Document Type

Article

Department/Program

Virginia Institute of Marine Science

Publication Date

2019

Journal

Journal of Geophysical Research: Oceans

Abstract

The carbonate chemistry in the Dalton Polynya in East Antarctica (115°–123°E) was investigated in summer 2014/2015 using high‐frequency underway measurements of CO2 fugacity (fCO2) and discrete water column measurements of total dissolved inorganic carbon (TCO2) and total alkalinity. Air‐sea CO2 fluxes indicate this region was a weak net source of CO2 to the atmosphere (0.7 ± 0.9 mmol C m−2 day−1) during the period of observation, with the largest degree of surface water supersaturation (ΔfCO2 = +45 μatm) in ice‐covered waters near the Totten Ice Shelf (TIS) as compared to the ice‐free surface waters in the Dalton Polynya. The seasonal depletion of mixed‐layer TCO2 (6 to 51 μmol/kg) in ice‐free regions was primarily driven by sea ice melt and biological CO2 uptake. Estimates of net community production (NCP) reveal net autotrophy in the ice‐free Dalton Polynya (NCP = 5–20 mmol C m−2 day−1) and weakly heterotrophic waters near the ice‐covered TIS (NCP = −4–0 mmol C m−2 day−1). Satellite‐derived estimates of chlorophyll a (Chl a) and sea ice coverage suggest that the early summer season in 2014/2015 was anomalous relative to the long‐term (1997–2017) record, with lower surface Chl a concentrations and a greater degree of sea ice cover during the period of observation; the implications for seasonal primary production and air‐sea CO2 exchange are discussed. This study highlights the importance of both physical and biological processes in controlling air‐sea CO2 fluxes and the significant interannual variability of the CO2 system in Antarctic coastal regions.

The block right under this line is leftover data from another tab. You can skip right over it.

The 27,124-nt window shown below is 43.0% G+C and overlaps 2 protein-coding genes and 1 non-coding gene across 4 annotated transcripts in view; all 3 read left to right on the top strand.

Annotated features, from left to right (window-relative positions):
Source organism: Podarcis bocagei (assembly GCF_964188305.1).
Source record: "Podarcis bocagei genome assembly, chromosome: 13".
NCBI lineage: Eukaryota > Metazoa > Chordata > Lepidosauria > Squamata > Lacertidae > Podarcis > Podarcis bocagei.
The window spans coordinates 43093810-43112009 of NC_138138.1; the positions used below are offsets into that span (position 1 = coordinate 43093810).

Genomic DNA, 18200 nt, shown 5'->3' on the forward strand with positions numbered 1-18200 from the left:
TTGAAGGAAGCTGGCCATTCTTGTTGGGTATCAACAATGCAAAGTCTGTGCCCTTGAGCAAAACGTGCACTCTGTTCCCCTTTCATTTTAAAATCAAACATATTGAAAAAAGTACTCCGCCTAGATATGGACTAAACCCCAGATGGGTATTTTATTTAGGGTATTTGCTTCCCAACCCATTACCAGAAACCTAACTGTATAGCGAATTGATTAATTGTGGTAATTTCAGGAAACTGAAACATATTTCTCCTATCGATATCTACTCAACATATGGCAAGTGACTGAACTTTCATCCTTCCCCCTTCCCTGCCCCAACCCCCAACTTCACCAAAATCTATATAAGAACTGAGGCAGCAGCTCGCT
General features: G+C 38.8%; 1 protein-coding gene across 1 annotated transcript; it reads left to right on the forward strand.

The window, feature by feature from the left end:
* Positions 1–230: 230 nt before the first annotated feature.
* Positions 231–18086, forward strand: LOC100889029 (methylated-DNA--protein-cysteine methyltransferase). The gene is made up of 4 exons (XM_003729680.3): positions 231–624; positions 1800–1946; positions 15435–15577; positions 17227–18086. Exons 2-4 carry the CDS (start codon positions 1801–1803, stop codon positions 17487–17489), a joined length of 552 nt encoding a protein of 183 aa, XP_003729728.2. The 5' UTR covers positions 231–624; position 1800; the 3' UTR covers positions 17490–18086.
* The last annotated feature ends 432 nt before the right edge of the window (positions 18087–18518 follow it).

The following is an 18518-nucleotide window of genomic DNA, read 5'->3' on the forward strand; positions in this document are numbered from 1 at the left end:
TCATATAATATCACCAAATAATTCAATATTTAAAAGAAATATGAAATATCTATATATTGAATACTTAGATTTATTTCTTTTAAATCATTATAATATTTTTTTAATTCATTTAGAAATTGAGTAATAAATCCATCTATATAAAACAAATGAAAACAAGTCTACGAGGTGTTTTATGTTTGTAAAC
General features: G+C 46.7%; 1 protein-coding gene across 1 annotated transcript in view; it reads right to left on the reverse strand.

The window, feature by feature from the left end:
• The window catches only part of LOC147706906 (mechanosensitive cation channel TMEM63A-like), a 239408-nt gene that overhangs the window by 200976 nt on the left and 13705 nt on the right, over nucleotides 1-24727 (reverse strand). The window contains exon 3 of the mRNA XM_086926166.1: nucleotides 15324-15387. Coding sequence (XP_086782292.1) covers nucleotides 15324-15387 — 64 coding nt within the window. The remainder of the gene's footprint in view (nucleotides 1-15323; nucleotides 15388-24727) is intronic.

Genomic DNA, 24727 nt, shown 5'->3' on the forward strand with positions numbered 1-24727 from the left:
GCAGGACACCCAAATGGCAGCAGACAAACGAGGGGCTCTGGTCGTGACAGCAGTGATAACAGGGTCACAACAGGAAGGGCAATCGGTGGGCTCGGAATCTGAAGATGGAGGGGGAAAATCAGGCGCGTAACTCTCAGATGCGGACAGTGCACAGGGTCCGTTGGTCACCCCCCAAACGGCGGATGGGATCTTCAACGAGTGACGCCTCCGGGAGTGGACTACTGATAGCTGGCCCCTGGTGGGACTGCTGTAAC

DOI

10.1029/2018JC014882

Creative Commons License

Creative Commons Attribution 4.0 License
This work is licensed under a Creative Commons Attribution 4.0 License.

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Oceanography Commons

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